Jamil Khoury


Why did you decide to pursue the AMRS program at The University of Chicago Divinity School?

In 1989 - 90, I was living in Jerusalem and working as a Refugee Affairs Officer for the United Nations Relief and Works Agency.  It was the first Intifadah and we were providing humanitarian assistance to Palestinian refugee communities in the West Bank.  Jerusalem is a city where one would be hard pressed not to engage religion.  More urgently, it is a laboratory for inter-religious co-existence, or lack thereof.  The experience of living in what is commonly referred to as the “Holy Land,” against the backdrop of an excruciatingly painful Israeli-Palestinian war, compelled me to want to learn more about the Abrahamic traditions.  The AMRS program presented itself as the perfect vehicle for doing so.  I wasn’t looking for a multi-year commitment.  I was looking for a religion “sampler,” a survey that I could pretty much design.  But with the benefit of a world class faculty and a world class student body.  That’s what I found in the AMRS program at The University of Chicago Divinity School.  

What were the highlights of your experiences?

Mine was an abbreviated University of Chicago experience.  The abridged version, if you will.  And I feel incredibly fortunate to have experienced such an intense and intellectually rigorous environment.  Cliché as it may sound, the U of C gave me the tools to love theory and to apply theory to practice.  That love of theory enriches virtually everything I do.    

There were so many highlights to my AMRS experience, but one in particular really stands out.  I was able to design a reading course on Eastern Orthodox Christianity and Orthodoxy in America, with Professor Martin Marty.   There I was, a student in a terminal master’s program, having bi-weekly, one-on-one sessions with (arguably) the world’s leading authority on Christian denominationalism!  And I was afforded the opportunity to explore the faith tradition I was raised in outside the constraints of Orthodox dogma and ethno-religious identity politics.  The insights gained were invaluable.     

What is your current profession and how did your degree prepare you for it?

I am the Founding Artistic Director of Silk Road Rising, a Chicago-based theatre company that showcases playwrights of Asian and Middle Eastern backgrounds.  My life partner, Malik Gillani, and I founded Silk Road as a response to the terrorist attacks of September 11, 2001, and the anti-Arab and anti-Muslim backlash that immediately ensued.  Silk Road Rising has a strong commitment to nurturing playwrights and developing new plays as is evidenced by the fact that most of our productions are World Premieres.  

How did my degree prepare me for producing polycultural, political theatre?  Where do I begin?  First off, there are the obvious parallels between religion and theatre.  Religion and theatre are two branches of the same tree.  And I say that with enormous respect for both traditions!  Although we are a secular, non-sectarian theatre company, the fact that we focus on the peoples and experiences of the historic Silk Road (and its contemporary Diasporic communities), means that questions of religious identity, religious practice, and interfaith conflict figure prominently and/or subtextually in many of the stories we tell, as does the ongoing dialogue between faith and culture.  In navigating conversations about religion, culture, and politics, I am forever channeling my time at Swift Hall!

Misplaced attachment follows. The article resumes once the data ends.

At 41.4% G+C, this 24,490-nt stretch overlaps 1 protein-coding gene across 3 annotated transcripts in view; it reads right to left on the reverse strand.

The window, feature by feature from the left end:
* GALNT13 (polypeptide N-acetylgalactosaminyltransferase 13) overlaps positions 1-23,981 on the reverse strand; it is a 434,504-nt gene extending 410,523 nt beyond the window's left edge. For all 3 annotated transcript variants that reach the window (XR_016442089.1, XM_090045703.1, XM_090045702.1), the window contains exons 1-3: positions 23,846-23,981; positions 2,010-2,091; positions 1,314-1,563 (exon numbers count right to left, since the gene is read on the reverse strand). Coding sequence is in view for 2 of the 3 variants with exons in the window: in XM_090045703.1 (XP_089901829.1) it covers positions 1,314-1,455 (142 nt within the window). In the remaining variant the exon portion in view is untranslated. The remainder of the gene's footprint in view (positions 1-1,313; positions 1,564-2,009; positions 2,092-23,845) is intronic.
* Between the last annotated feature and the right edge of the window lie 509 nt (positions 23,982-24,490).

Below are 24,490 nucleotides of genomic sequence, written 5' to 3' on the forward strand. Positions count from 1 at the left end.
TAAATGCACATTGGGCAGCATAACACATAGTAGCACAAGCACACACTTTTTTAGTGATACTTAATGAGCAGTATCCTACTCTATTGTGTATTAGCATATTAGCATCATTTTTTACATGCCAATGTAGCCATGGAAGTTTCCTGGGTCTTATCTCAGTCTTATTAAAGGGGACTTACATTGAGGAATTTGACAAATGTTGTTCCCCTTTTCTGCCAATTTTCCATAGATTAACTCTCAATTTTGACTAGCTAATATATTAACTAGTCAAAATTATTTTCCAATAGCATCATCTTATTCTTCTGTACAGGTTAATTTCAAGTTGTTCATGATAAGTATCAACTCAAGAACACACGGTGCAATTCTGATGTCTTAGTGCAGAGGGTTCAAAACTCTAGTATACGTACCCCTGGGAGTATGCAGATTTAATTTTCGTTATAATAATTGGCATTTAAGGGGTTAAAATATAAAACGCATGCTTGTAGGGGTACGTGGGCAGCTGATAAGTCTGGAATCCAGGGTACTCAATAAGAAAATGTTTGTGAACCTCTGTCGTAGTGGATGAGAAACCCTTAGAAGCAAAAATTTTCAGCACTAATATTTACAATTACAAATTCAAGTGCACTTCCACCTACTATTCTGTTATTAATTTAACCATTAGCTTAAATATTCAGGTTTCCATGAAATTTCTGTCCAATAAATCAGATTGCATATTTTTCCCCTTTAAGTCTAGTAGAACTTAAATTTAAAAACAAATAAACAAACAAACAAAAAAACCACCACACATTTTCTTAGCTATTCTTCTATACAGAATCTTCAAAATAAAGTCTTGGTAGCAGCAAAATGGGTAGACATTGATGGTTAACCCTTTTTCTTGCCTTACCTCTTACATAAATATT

Furthermore, Silk Road Rising is the professional theatre-in-residence at the First United Methodist Church at the Chicago Temple.  The Senior Pastor at FUMC, Reverend Philip Blackwell, is himself a Divinity School alum.  Our partnership with FUMC is extraordinary on so many levels, not the least of which is the trust and mutual respect that characterizes our relationship.  It is one in which we enjoy full artistic freedom and control over programming.  Being in partnership with a progressive Protestant faith community, and being viewed by that community as a “ministry” of the church, and working closely with the leadership of that community, requires a knowledge base and a level of understanding that my AMRS degree constantly informs.       

How did the program and the wider University help you attain your goals?

I believe that the AMRS program and the University of Chicago helped sharpen both my analytical and cognitive skills.  It made me a more astute thinker and reader.  It gave me tools to be a better and more empathic artist.  It helped build my confidence both as a writer and as a producer.  It strengthened my abilities to discern logic and learning and to deconstruct language.  

What do you do in your non-professional life?

My professional life, my creative life, and my personal life have become, fairly seamlessly, all one and the same.   Producing theatre makes me a better playwright, playwriting makes me a better producer.    Running a theatre company with my life partner strengthens our relationship and strengthens our company.  I honestly don’t know that I have a non-professional life!   But I wouldn’t have it any other way.